What sets Walking Dead apart — and what makes it revolutionary — is that it just reinvented itself into a short story show after three-and-a-half seasons on the air, and did so as one of TV's most popular shows (a scenario that often makes networks and producers reluctant to rock the boat).
What had been one of TV's most formulaic, schematic shows suddenly became one where you had absolutely no idea what each week's episode would be about (beyond a vague idea that zombies and grim death would be involved). The show might go from an explosive action sequence in one week, then spend another week as basically a post-apocalyptic workplace drama set in a weird, fascist hospital that felt like one of the bad news warrens from Watership Down.
To put this in other terms, imagine if, out of nowhere, NCIS started cranking out episodes where solving mysteries might be entirely incidental to what was onscreen, and each hour was simply an excuse to see if, say, Mark Harmon would be into some musical comedy. The Walking Dead's shift hasn't been that radical, but it's been damn close.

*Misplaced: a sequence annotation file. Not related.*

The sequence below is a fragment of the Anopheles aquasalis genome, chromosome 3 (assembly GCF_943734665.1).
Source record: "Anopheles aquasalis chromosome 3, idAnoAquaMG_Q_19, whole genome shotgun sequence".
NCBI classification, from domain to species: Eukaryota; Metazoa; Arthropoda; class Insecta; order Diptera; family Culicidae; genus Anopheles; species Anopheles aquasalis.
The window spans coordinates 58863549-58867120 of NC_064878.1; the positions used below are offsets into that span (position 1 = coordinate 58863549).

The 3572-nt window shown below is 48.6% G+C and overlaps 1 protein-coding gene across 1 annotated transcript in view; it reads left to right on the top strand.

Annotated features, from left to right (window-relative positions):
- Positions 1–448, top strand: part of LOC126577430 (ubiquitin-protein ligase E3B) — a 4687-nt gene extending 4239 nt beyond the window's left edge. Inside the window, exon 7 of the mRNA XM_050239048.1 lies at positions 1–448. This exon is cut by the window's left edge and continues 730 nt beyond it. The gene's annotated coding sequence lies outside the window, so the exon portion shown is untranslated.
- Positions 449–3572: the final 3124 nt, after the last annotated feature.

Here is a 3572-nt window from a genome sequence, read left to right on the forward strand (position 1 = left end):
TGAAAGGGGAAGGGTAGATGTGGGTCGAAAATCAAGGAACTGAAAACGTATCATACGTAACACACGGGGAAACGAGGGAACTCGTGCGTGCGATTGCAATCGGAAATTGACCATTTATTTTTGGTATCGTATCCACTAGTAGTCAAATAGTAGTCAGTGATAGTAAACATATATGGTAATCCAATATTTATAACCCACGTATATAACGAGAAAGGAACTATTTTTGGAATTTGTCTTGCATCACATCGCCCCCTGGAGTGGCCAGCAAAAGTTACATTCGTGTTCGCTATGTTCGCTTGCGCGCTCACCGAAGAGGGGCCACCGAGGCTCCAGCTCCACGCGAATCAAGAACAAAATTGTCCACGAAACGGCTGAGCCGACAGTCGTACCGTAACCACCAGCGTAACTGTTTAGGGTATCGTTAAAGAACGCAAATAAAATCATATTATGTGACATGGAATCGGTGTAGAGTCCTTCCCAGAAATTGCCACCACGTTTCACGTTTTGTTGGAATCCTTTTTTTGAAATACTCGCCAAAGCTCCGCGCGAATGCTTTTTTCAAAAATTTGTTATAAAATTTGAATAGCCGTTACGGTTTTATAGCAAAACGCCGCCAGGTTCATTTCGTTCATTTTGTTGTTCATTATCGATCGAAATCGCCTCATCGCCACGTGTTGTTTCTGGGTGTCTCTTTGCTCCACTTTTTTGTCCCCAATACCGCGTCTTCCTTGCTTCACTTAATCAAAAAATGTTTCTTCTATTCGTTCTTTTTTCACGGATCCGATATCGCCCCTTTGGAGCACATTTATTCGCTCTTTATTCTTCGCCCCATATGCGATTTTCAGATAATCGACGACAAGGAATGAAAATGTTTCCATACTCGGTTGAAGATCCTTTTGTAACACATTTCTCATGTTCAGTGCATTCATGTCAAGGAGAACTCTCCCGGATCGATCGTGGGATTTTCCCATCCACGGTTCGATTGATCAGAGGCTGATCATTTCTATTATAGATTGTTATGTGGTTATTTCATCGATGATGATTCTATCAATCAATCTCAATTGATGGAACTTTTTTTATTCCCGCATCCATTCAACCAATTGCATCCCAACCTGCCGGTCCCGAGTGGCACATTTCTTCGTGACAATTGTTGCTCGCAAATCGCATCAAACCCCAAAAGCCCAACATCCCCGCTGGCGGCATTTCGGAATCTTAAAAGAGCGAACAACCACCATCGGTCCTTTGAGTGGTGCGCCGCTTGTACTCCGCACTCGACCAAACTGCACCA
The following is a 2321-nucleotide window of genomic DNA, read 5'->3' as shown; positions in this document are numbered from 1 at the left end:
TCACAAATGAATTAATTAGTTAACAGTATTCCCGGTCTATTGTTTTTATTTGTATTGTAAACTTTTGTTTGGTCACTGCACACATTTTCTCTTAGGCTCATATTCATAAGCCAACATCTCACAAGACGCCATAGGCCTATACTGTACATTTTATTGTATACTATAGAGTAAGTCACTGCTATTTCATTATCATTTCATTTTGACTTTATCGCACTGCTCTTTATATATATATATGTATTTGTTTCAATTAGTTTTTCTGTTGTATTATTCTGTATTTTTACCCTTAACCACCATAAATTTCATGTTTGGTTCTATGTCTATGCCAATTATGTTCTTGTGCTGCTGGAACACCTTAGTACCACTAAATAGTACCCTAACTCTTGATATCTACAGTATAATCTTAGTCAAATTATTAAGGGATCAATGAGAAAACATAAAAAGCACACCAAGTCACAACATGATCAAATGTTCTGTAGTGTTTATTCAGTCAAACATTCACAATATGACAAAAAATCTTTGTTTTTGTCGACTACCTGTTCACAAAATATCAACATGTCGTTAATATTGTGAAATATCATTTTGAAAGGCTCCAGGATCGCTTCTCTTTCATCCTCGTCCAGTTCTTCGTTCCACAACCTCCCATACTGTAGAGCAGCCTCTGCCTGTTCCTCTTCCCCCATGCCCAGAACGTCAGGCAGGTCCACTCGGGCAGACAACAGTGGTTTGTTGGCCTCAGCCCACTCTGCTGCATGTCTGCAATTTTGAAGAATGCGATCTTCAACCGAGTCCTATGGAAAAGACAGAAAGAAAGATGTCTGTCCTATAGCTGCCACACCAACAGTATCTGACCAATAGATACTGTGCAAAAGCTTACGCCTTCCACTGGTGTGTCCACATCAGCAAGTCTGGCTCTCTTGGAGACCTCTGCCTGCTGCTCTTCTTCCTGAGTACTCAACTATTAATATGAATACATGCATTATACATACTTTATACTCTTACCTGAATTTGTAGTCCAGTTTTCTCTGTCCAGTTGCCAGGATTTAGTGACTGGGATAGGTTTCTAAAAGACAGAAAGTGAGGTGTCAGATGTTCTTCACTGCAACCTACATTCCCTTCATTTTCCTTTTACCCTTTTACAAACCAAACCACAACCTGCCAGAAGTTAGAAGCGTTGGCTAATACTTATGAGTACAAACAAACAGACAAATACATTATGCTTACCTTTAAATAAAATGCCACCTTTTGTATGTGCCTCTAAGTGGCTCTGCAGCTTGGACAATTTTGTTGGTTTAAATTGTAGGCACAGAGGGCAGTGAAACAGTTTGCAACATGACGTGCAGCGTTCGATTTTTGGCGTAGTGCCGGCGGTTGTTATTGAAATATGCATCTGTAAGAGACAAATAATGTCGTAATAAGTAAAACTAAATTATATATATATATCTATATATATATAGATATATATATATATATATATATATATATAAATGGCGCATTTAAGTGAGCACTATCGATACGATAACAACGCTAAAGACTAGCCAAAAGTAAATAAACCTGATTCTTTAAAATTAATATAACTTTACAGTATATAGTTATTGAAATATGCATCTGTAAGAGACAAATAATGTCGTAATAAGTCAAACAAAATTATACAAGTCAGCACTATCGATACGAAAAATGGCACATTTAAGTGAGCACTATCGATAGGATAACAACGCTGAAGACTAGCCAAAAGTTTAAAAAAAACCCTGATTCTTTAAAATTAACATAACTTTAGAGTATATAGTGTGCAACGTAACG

The promise of the future
Of course, even if the show has been tearing apart TV templates and setting about scattering its series bible to the wind, it's still not perfect TV. How could it be when it's trying so many big, impressive things? The aforementioned post-apocalyptic hospital turned out to be kind of a dud as a setting, which meant that the finale (set largely in and around said hospital) struggled to escape the inherent problems with the setting.
The show still can't quite figure out what to do when it has all of the characters in the same place, which will be a problem sooner rather than later. Splitting the group up for the bulk of a half-season is going to start to feel gimmicky awfully quickly if Gimple can't find a way around it.